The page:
Monday, July 21, 2014

Why aren't the Swiss known for watering cans?

Dramm 10-liter watering can action shot. Check out those bold and beautiful French Marigolds!

Now that I own a Dramm 10-liter watering can, I can't imagine ever needing to buy another watering can. (Unless of course I lose the one I've got now, which seems unlikely given that it's bright red!)

Made in Switzerland (!), this watering can seems incredibly sturdy, well-made and perfectly balanced. It just feels solid.

I mean, the Swiss get all the well-deserved praise for making delicious chocolates and precise timepieces, but I think they're getting shortchanged on their watering can prowess.

Available in red or green colors (I recommend the cherry / fire engine red that reminds me of a red Swiss Army Knife), the 10-liter Dramm can holds over 2 gallons of water.

It's true that the can does not come with a rose - the sprinkler-type attachment that often fits on the end of a watering can. In fact, Dramm does not make a rose for this 10-liter can. On the bright side, the absence of a rose means you can water these large plants more quickly without waiting forever while the water sprinkles out. (That said, I'd suggest that you still take your time and try to disburse a gentle stream of water while tilting the can so that the nozzle is relatively close to the ground. Watering with a robust stream of water from a large height is a recipe for soil compaction, runoff, splashage (technical term that I just made up) and all sorts of undesirable calamities.

Full disclosure: Dramm sent me a complimentary watering can to test in the garden. In adding to the can, Dramm also sent me a complimentary solid brass adjustable hose nozzle for testing purposes.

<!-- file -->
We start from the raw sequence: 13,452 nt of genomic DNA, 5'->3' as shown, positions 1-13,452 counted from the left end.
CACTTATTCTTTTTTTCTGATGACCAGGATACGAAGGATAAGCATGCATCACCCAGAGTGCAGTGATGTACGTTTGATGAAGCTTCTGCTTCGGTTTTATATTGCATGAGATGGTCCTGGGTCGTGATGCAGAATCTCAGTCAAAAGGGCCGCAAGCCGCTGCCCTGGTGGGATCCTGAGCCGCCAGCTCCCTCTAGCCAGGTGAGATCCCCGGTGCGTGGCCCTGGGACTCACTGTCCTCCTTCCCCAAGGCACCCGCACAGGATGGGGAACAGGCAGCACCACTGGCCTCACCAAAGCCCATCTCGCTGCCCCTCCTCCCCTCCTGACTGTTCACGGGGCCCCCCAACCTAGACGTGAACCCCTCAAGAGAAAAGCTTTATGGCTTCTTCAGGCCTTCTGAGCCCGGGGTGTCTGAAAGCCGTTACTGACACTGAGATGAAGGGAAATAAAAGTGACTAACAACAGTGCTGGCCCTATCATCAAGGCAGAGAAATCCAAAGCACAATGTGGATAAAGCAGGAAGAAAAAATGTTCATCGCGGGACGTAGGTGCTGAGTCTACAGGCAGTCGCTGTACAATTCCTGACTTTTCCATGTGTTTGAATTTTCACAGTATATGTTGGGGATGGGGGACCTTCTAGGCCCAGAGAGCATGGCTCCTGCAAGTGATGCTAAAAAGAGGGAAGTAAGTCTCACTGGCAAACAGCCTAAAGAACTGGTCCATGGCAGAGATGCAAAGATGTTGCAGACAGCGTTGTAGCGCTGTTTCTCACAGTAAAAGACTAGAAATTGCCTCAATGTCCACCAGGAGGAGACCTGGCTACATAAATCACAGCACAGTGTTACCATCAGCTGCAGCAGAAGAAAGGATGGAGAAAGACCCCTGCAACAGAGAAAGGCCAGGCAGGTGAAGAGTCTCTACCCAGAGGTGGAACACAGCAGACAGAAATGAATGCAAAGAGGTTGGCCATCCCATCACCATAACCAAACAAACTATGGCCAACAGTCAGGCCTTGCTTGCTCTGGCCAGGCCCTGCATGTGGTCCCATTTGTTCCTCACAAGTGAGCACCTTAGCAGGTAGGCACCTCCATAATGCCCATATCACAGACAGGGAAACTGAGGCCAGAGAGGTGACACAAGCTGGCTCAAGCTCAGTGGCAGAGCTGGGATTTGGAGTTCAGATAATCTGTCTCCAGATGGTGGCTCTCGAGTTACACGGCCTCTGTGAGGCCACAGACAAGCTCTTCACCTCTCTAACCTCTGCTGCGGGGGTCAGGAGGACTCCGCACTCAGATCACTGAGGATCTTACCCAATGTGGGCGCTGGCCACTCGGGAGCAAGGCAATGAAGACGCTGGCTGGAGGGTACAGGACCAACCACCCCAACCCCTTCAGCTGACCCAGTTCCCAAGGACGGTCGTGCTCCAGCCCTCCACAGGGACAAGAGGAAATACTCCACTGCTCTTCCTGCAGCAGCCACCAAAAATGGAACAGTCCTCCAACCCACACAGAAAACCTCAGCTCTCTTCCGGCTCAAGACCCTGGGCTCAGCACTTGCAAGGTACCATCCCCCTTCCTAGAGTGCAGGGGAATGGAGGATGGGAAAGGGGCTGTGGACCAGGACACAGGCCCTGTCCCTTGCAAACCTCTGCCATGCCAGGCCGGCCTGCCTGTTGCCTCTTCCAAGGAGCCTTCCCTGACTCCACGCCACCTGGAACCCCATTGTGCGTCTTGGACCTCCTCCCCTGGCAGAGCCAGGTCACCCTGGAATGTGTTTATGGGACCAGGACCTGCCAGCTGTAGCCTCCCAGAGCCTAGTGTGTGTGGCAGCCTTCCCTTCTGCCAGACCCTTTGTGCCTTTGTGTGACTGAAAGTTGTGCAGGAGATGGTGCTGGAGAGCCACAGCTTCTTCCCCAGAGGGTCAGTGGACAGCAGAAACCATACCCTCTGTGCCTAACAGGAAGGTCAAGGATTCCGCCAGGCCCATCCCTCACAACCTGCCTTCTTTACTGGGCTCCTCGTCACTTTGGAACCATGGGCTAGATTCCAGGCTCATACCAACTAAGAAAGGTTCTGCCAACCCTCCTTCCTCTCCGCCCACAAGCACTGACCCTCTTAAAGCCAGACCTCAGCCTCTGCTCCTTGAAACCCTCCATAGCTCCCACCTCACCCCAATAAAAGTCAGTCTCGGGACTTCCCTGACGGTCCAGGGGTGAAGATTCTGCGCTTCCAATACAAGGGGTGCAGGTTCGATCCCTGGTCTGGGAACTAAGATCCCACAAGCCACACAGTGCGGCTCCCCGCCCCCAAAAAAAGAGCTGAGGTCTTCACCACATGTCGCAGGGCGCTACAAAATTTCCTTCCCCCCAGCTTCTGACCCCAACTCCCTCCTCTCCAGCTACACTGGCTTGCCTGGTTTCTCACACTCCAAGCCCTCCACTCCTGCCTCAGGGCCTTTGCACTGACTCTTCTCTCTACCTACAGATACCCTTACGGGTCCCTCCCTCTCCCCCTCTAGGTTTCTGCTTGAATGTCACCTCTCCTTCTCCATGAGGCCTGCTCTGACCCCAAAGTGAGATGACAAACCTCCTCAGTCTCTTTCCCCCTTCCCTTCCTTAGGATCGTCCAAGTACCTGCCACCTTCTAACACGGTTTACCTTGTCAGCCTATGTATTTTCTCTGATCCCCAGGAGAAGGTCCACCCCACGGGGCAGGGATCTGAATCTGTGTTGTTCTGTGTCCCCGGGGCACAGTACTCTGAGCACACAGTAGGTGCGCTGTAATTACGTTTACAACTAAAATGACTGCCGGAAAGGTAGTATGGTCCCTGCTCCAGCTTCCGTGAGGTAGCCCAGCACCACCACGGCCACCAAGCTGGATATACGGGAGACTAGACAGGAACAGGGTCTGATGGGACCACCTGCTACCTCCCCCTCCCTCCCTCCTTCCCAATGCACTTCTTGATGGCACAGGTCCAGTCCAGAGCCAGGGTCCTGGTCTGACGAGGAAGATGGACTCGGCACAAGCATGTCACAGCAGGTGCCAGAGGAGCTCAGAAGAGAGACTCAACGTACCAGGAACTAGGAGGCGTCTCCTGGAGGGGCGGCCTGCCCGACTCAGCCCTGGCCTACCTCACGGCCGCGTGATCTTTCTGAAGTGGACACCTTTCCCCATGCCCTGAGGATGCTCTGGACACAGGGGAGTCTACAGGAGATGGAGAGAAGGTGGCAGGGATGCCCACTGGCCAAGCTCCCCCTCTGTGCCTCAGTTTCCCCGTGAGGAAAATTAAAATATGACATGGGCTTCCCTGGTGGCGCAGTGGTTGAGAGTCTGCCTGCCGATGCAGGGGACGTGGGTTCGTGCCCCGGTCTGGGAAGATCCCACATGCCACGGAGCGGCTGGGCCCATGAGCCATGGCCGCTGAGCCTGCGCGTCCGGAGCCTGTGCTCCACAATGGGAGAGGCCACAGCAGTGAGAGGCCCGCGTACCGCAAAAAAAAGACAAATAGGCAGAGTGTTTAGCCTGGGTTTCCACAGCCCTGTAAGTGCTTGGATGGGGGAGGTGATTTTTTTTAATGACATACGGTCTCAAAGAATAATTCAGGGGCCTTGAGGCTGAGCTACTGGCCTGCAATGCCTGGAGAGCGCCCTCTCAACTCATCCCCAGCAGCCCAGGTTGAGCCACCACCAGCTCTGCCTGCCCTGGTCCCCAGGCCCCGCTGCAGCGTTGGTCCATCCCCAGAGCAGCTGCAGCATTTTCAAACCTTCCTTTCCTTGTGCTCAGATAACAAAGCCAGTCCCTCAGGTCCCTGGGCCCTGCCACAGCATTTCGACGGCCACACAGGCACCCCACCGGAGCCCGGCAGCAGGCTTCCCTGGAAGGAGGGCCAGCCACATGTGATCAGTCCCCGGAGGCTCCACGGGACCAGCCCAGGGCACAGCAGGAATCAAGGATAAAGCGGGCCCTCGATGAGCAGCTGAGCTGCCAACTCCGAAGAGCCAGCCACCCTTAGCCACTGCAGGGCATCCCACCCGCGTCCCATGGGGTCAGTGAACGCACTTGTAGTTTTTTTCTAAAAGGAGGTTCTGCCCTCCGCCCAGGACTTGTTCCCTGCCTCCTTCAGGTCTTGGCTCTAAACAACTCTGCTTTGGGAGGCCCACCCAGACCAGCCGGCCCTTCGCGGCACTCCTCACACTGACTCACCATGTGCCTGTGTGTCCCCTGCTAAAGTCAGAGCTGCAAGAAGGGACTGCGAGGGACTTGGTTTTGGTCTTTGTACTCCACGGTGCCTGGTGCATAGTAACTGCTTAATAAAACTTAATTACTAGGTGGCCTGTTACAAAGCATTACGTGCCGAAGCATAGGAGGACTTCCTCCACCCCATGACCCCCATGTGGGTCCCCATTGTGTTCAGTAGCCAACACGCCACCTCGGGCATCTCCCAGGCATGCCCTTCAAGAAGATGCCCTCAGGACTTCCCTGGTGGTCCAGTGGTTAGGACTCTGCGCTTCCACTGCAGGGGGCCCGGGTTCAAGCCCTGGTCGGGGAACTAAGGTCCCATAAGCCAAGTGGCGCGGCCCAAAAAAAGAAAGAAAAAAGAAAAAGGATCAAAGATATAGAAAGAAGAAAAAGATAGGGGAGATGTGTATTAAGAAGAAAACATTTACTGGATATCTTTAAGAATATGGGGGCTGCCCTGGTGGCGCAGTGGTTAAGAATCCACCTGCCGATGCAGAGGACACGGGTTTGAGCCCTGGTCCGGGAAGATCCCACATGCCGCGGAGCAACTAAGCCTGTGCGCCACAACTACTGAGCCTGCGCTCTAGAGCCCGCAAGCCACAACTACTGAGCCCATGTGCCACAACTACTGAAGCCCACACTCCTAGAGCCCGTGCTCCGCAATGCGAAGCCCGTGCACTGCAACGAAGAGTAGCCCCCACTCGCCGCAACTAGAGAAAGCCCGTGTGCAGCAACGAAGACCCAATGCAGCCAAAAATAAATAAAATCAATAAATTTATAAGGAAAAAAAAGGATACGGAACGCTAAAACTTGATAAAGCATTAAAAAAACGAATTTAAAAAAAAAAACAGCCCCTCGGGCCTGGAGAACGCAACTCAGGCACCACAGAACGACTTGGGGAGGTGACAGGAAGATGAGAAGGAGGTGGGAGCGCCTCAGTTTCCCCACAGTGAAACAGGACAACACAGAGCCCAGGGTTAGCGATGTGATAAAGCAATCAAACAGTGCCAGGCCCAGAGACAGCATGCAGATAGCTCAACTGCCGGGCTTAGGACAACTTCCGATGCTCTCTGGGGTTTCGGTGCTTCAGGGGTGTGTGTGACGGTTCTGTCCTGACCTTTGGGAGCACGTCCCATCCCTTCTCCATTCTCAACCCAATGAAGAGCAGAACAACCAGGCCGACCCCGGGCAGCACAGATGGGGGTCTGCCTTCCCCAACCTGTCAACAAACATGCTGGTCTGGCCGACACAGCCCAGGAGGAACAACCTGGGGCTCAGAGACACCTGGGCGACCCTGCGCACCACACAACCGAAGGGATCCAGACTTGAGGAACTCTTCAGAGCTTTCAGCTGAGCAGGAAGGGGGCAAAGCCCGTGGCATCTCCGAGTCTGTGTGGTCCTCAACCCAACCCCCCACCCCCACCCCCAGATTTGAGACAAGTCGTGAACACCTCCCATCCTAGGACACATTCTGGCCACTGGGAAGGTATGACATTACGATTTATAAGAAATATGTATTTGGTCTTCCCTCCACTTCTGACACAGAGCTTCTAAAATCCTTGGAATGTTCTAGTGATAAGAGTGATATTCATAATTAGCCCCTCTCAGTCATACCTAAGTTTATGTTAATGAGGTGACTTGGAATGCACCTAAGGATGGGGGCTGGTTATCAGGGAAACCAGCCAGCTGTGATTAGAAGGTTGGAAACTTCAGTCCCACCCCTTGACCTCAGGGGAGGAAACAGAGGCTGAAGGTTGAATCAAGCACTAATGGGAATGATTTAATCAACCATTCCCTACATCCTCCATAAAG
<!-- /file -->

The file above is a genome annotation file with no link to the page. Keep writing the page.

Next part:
My nozzle is American-made. And shiny. And powerful. 

The nozzle is Made in the USA and seems darn near indestructible. Although I didn't try it, I imagine I could probably run over the nozzle with my car and that it would be no worse for wear. Since the nozzle has so few parts, it easily comes apart for cleaning should any dirt start gumming up the works. Another bonus - brass doesn't rust.

Again, while the all-brass Dramm nozzle might be a bit more expensive than a plastic counterpart, I imagine it would be the last nozzle you'd need to buy. (Unless of course you lost it and needed to buy a replacement.)

In gardening as in other spheres of life, I believe it's generally a good idea to try to buy a few high-quality products rather than cheaper junk with a shorter shelf-life.

Dramm's products clearly fall into that high-quality, long-life category.

So would I recommend both products? Yes, but with reservations. With the watering can, just be aware that the lack of a rose means it's great for watering trees and shrubs, but not really suitable for spritzing seedlings. (You'd be likely to wash them away in a miniature tsunami.)

As for the hose nozzle, I think my expectations were misplaced or inflated. I had thought I would use it to water plants, but the stream of water emerging from the nozzle was so strong that I quickly switched back to my old leaky plastic nozzle with a wide range of adjustable settings.

Looking at Dramm's website, I see that the hose nozzle is advertised for "cleaning walkways, benches and equipment." That makes sense and I think the "powerful stream" of water produced by the Dramm nozzle would be ideal for any of those purposes.

Where to Buy: 

Naturally, both the Dramm 10-liter watering can and the adjustable brass hose nozzle are available via Amazon, as well as at many other online retailers and offline garden centers.